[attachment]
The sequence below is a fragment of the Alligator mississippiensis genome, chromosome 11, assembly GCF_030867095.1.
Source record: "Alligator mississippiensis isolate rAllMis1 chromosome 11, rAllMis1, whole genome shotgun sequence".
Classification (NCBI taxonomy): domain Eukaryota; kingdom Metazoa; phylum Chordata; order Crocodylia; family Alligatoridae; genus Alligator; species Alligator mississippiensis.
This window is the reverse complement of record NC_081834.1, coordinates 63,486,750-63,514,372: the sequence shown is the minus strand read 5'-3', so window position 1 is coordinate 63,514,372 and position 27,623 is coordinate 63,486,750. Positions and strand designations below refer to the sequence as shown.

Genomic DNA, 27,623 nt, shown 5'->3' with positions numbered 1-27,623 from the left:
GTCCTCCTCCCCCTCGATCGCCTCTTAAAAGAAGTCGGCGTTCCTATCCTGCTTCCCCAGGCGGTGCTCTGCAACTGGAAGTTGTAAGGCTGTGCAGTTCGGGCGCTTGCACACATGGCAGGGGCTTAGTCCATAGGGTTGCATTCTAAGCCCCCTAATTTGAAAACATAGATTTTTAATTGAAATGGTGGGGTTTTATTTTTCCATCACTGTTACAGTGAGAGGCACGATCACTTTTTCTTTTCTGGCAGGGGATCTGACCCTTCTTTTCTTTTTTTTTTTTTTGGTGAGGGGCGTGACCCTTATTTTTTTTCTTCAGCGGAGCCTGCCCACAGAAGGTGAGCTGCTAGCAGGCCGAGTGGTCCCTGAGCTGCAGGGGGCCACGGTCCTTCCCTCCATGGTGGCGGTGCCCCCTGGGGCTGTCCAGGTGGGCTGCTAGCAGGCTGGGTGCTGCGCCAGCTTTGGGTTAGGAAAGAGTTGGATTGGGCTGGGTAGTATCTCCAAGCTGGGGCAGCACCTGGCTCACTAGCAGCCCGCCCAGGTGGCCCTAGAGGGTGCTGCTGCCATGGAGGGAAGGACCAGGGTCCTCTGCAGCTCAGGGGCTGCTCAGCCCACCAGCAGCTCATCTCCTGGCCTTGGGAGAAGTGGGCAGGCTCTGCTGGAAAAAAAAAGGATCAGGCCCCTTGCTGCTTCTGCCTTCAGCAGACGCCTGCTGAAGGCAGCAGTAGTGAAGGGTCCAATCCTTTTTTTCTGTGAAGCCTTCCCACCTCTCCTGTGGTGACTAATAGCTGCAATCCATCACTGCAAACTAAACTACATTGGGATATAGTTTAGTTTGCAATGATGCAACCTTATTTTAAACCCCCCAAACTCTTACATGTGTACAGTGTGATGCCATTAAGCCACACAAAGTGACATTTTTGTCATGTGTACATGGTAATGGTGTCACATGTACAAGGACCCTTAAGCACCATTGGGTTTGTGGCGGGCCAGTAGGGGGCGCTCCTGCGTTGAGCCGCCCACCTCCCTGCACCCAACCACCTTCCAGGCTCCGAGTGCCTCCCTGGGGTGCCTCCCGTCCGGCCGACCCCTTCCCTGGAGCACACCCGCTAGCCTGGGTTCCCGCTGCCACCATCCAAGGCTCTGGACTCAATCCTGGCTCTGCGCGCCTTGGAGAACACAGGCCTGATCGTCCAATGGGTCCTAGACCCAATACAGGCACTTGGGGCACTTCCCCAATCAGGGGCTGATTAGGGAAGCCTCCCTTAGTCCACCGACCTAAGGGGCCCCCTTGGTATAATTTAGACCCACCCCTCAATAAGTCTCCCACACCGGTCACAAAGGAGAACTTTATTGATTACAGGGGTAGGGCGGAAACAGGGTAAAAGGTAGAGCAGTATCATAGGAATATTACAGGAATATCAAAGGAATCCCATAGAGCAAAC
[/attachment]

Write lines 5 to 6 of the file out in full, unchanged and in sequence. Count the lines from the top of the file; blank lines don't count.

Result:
Genomic DNA, 27,623 nt, shown 5'->3' with positions numbered 1-27,623 from the left:
GTCCTCCTCCCCCTCGATCGCCTCTTAAAAGAAGTCGGCGTTCCTATCCTGCTTCCCCAGGCGGTGCTCTGCAACTGGAAGTTGTAAGGCTGTGCAGTTCGGGCGCTTGCACACATGGCAGGGGCTTAGTCCATAGGGTTGCATTCTAAGCCCCCTAATTTGAAAACATAGATTTTTAATTGAAATGGTGGGGTTTTATTTTTCCATCACTGTTACAGTGAGAGGCACGATCACTTTTTCTTTTCTGGCAGGGGATCTGACCCTTCTTTTCTTTTTTTTTTTTTTGGTGAGGGGCGTGACCCTTATTTTTTTTCTTCAGCGGAGCCTGCCCACAGAAGGTGAGCTGCTAGCAGGCCGAGTGGTCCCTGAGCTGCAGGGGGCCACGGTCCTTCCCTCCATGGTGGCGGTGCCCCCTGGGGCTGTCCAGGTGGGCTGCTAGCAGGCTGGGTGCTGCGCCAGCTTTGGGTTAGGAAAGAGTTGGATTGGGCTGGGTAGTATCTCCAAGCTGGGGCAGCACCTGGCTCACTAGCAGCCCGCCCAGGTGGCCCTAGAGGGTGCTGCTGCCATGGAGGGAAGGACCAGGGTCCTCTGCAGCTCAGGGGCTGCTCAGCCCACCAGCAGCTCATCTCCTGGCCTTGGGAGAAGTGGGCAGGCTCTGCTGGAAAAAAAAAGGATCAGGCCCCTTGCTGCTTCTGCCTTCAGCAGACGCCTGCTGAAGGCAGCAGTAGTGAAGGGTCCAATCCTTTTTTTCTGTGAAGCCTTCCCACCTCTCCTGTGGTGACTAATAGCTGCAATCCATCACTGCAAACTAAACTACATTGGGATATAGTTTAGTTTGCAATGATGCAACCTTATTTTAAACCCCCCAAACTCTTACATGTGTACAGTGTGATGCCATTAAGCCACACAAAGTGACATTTTTGTCATGTGTACATGGTAATGGTGTCACATGTACAAGGACCCTTAAGCACCATTGGGTTTGTGGCGGGCCAGTAGGGGGCGCTCCTGCGTTGAGCCGCCCACCTCCCTGCACCCAACCACCTTCCAGGCTCCGAGTGCCTCCCTGGGGTGCCTCCCGTCCGGCCGACCCCTTCCCTGGAGCACACCCGCTAGCCTGGGTTCCCGCTGCCACCATCCAAGGCTCTGGACTCAATCCTGGCTCTGCGCGCCTTGGAGAACACAGGCCTGATCGTCCAATGGGTCCTAGACCCAATACAGGCACTTGGGGCACTTCCCCAATCAGGGGCTGATTAGGGAAGCCTCCCTTAGTCCACCGACCTAAGGGGCCCCCTTGGTATAATTTAGACCCACCCCTCAATAAGTCTCCCACACCGGTCACAAAGGAGAACTTTATTGATTACAGGGGTAGGGCGGAAACAGGGTAAAAGGTAGAGCAGTATCATAGGAATATTACAGGAATATCAAAGGAATCCCATAGAGCAAAC